One of the UK’s most deprived areas has been nicknamed “Bookie Belt” after a cluster of four betting shops opened up just yards away from each other.
Washwood Heath Road in Ward End, Birmingham, has seen an influx of bookies springing up in a community with high levels of unemployment and low income.
Locals can gamble at branches of Ladbrokes, Paddy Power, Betfred and William Hill – all just a matter of a few metres away from each other.
Politicians and residents have now slammed major gambling companies for targeting the most vulnerable in society in one of the poorest areas of the country.
Dad-of-two Amandeep Khaira, 44, who lives in Ward End, said: “Many people have found it unacceptable for these bookies to be springing up in this area.
“Some are unhappy, not only in some cases on religious grounds, but also because of the impact on poor and vulnerable families.
“It is no coincidence they have deliberately targeted a deprived area to try and make the most money to line their pockets with out of poorer members of society.
“There is something morally wrong about this, they know gambling addicts are more likely to be found in these sorts of areas and they are exploiting that fact.
“Many people are struggling to make ends meet here and yet the temptation to endlessly fritter away what money they have is found right on their doorsteps.”
A University of Bristol study recently discovered that a fifth of all gambling premises in the UK are now located in the poorest areas of the country.
It found that betting shops are ten times more likely to be found in deprived towns than in affluent areas.
A planned Government White Paper setting out a review of the Gambling Act has been postponed until at least May.
Labour councillor Martin Straker-Welds, who represents Birmingham’s Moseley ward, said national gambling regulations didn’t do enough to protect the most vulnerable.
He told a full Birmingham City Council meeting recently: “Lax regulation amounts to gambling with people’s lives, and with our values as a council.
“How can it be right to leave gambling venues to their own devices, and to abandon vulnerable addicts to the open market that gambling has become?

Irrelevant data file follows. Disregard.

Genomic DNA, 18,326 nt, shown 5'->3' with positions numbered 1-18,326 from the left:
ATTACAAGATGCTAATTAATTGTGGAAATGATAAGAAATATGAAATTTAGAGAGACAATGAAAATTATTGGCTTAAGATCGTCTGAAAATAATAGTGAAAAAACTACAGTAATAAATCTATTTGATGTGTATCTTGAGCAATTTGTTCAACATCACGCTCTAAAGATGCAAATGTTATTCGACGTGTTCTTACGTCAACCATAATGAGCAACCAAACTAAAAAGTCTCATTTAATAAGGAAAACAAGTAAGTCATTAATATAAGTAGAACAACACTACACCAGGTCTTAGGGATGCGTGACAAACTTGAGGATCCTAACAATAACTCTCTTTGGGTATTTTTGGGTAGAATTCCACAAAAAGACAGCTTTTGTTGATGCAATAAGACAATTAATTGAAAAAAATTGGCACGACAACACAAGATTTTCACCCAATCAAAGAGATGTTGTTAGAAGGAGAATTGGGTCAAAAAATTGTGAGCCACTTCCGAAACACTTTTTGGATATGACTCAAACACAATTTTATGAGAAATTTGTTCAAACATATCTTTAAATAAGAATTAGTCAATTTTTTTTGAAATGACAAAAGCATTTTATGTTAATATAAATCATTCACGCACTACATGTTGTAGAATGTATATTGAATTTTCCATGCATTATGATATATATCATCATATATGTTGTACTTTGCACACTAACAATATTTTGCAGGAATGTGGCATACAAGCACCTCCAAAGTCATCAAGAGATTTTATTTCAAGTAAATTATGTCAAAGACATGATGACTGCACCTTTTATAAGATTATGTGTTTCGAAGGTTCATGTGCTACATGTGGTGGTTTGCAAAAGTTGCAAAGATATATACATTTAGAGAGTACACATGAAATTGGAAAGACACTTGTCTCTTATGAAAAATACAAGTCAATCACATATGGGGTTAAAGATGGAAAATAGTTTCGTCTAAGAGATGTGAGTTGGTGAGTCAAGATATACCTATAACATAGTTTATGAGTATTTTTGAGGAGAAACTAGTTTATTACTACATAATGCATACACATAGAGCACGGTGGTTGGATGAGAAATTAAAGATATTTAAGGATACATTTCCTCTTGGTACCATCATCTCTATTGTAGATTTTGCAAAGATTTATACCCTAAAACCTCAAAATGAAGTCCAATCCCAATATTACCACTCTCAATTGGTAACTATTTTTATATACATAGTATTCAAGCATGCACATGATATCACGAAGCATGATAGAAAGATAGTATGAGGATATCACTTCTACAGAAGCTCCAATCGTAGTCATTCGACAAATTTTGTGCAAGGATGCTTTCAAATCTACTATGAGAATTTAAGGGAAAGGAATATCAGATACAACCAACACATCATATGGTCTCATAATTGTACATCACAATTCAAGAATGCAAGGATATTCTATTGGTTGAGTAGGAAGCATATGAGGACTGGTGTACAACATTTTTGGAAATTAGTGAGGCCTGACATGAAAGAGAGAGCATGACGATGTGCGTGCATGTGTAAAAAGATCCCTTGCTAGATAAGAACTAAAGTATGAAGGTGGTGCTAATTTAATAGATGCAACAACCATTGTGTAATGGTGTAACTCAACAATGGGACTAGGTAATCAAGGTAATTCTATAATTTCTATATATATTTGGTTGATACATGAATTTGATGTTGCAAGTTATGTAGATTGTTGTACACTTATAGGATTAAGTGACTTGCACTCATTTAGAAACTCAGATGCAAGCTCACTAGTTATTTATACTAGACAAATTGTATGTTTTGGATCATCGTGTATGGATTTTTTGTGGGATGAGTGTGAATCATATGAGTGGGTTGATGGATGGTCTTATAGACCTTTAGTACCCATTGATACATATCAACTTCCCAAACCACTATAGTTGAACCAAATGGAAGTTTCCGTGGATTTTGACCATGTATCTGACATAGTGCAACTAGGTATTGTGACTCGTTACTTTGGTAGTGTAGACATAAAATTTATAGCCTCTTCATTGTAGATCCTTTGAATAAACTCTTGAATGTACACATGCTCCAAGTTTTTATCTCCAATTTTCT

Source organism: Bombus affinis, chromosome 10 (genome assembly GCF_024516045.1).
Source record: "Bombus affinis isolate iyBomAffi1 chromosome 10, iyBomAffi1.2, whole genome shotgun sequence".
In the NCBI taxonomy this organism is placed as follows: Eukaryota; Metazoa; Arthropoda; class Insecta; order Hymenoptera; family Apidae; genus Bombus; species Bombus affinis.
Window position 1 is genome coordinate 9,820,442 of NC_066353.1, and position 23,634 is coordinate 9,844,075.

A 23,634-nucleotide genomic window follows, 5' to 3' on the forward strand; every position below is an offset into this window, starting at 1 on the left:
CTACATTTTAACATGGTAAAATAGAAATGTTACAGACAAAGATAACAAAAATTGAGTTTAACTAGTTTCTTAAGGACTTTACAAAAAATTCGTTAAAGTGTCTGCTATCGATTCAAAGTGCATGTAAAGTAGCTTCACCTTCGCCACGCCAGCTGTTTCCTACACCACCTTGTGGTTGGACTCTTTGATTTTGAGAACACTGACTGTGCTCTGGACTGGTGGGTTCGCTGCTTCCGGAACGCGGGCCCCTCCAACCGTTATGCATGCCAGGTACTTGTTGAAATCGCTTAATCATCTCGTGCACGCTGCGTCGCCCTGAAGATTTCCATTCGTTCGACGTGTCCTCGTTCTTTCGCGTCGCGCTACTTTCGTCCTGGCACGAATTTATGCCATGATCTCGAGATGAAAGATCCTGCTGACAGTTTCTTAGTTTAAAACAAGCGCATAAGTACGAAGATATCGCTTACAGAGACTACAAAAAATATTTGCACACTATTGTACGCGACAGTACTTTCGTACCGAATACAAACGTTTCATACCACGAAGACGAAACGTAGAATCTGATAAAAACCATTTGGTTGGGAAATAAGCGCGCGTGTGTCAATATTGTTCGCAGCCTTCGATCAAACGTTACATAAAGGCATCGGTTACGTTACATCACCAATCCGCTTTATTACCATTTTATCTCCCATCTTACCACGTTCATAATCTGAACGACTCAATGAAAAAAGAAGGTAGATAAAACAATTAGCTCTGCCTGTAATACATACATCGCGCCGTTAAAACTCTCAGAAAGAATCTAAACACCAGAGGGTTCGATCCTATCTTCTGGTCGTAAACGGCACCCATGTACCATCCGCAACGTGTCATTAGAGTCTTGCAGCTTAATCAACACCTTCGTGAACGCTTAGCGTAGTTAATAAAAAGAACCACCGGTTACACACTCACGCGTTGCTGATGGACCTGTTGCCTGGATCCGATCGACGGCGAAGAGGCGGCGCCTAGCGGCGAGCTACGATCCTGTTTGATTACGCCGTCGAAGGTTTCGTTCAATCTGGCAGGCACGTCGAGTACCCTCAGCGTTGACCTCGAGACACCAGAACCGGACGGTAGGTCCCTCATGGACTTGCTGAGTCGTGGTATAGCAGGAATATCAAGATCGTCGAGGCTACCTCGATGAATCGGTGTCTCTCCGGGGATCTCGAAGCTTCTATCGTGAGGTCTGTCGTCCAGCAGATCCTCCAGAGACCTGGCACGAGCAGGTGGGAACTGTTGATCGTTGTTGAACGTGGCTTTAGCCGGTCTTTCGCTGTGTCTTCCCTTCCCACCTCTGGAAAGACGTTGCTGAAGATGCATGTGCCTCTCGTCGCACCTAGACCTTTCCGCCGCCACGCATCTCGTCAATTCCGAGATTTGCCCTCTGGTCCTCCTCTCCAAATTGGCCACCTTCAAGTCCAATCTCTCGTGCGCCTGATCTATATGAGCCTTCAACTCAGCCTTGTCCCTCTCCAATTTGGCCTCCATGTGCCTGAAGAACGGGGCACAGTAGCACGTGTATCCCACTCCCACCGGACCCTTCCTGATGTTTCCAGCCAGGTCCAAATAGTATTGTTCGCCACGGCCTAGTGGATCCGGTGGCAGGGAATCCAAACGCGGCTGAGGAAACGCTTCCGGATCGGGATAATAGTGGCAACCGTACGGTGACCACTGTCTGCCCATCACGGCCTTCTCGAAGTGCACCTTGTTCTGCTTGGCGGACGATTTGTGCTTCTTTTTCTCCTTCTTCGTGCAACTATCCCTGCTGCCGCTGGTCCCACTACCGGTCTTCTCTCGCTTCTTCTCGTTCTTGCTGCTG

“The overwhelming profit from this industry is drained from those who can least afford it.”
Liz and Charles Ritchie started the Gambling With Lives charity after they lost their son Jack to suicide in 2017.
They say that currently at least 500 young people die every year as a result of gambling addiction.
They told the BBC previously: “Predatory gambling companies target the poor and the young. We know the tragic cost of this targeting – at least one death per day.
“Many of the young people we have lost were enticed into gambling premises very near schools or on their bus routes home
“At the moment, local communities have so little say in opposing any planning.
“We’ve been contacted by local communities who have had a terrible problem with this. People don’t want betting shops.”
Labour Councillor Alex Aitken, for King’s Norton, also highlighted the tragic case of Luke Ashton, from Leicester, who took his own life while trying to quite gambling.
He said: “He (Jack) was trying to give up gambling, but got clawed back in during lockdown after being bombarded with free bets, some of which were worth 4 and 5 figure sums.
“The bleak fact is that 86 per cent of online gambling profits come from just 5 per cent of gamblers.
“Imagine the justified anger and outrage if an alcoholic drinks supplier sent a complimentary crate of beer to a recovering alcoholic, someone who they knew had been attending Alcoholics Anonymous, trying to get their life on track.
“And then when that was ignored, imagine they then sent them a complimentary bottle of vodka and then another one.
“In the gambling industry, sending so-called ‘free bets’ to gambling-users is accepted simply as a clever marketing ploy and the results can be catastrophic.”
A Betting and Gaming Council spokesperson said: “We strongly support the Gambling Review as a further opportunity to raise standards.
“But it’s vitally important that it strikes the right balance between protecting the vulnerable and not spoiling the enjoyment of the vast majority of customers who enjoy a flutter safely and responsibly.
“In contrast to the growing unsafe, unregulated black market online, regulated BGC members must abide by the strict advertisement rules which make clear adverts must not exploit children and other vulnerable persons in relation to gambling activity.
“According to the regulator, the Gambling Commission, the rate of problem gambling fell from 0.6 per cent to 0.3 per cent in the 12 months to September last year.”